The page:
The fallout from this faraway event would ultimately claim the lives of 18,000 New Zealanders and lead to the wounding of 41,000.
The fallout from this faraway event would ultimately claim the lives of 18,000 New Zealanders and lead to the wounding of 41,000.Tags: Causal Argument Essay ExamplesEssays About Listening To MusicDiscuss Monopoly As A Market Structure EssayApa Format Outline For Research PaperSample Thesis Statements For Research PapersResearch Paper Drug AbuseFour Essays On Liberty BerlinResearch Proposal HumanitiesAccenture Case Study Competition
Being so far from home made these New Zealanders very aware of who they were and where they were from.
In battle, they were able to compare themselves with men from other nations.
The war took approximately 100,000 New Zealanders overseas, many for the first time.
Some anticipated a great adventure but found the reality very different.
On the second day, the group travelled south to the Somme battlefields, focussing on the events of just one day of the war – 1 July 1916.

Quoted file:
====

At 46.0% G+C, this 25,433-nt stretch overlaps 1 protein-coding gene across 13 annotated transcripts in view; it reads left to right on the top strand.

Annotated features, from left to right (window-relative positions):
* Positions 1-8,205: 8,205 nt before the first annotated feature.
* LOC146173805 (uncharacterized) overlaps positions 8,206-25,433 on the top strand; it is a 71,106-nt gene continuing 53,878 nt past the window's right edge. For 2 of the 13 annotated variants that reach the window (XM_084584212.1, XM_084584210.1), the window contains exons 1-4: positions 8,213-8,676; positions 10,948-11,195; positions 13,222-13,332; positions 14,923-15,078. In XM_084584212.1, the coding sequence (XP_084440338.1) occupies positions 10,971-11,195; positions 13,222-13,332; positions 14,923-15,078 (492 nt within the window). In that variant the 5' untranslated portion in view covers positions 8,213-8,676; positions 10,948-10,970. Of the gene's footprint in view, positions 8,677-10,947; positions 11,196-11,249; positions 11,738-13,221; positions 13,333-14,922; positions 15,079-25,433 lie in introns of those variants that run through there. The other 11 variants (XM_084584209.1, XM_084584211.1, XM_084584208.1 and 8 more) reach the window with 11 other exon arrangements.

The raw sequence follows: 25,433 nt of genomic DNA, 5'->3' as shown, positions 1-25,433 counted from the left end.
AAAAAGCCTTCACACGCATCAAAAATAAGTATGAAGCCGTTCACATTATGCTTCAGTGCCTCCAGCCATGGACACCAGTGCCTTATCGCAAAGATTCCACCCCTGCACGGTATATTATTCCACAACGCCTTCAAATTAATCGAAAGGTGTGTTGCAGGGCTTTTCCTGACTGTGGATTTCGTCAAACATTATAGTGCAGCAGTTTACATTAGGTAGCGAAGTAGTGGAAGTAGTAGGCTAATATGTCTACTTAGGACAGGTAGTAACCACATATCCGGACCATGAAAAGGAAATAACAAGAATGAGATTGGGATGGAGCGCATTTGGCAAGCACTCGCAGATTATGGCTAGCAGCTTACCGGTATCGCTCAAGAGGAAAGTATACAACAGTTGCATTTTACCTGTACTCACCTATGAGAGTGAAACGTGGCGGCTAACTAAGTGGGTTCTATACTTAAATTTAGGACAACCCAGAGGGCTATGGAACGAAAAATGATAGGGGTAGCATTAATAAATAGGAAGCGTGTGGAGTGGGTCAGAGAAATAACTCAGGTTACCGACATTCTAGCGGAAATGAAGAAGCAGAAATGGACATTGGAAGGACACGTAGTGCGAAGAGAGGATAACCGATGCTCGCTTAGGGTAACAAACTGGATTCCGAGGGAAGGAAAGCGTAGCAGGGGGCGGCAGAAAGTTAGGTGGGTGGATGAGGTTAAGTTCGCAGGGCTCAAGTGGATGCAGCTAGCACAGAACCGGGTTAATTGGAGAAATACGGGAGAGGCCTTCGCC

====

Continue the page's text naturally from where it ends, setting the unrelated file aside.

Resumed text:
This day is often remembered as the worst day ever in British military history, when the British Fourth Army experienced more than 57,000 casualties.
Even before battle began, the experience of life in the lines could be overwhelming.
Men were living outside for days or weeks on end, with limited shelter from cold, wind, rain and snow in the winter or from the heat and sun in summer.
The objective was to reach the enemy's front line, where the defending troops would be sheltering in their own trenches, and use rifles or bayonets to attack them directly.
Once the defenders were eliminated, the attacking force seized the position – at least in theory.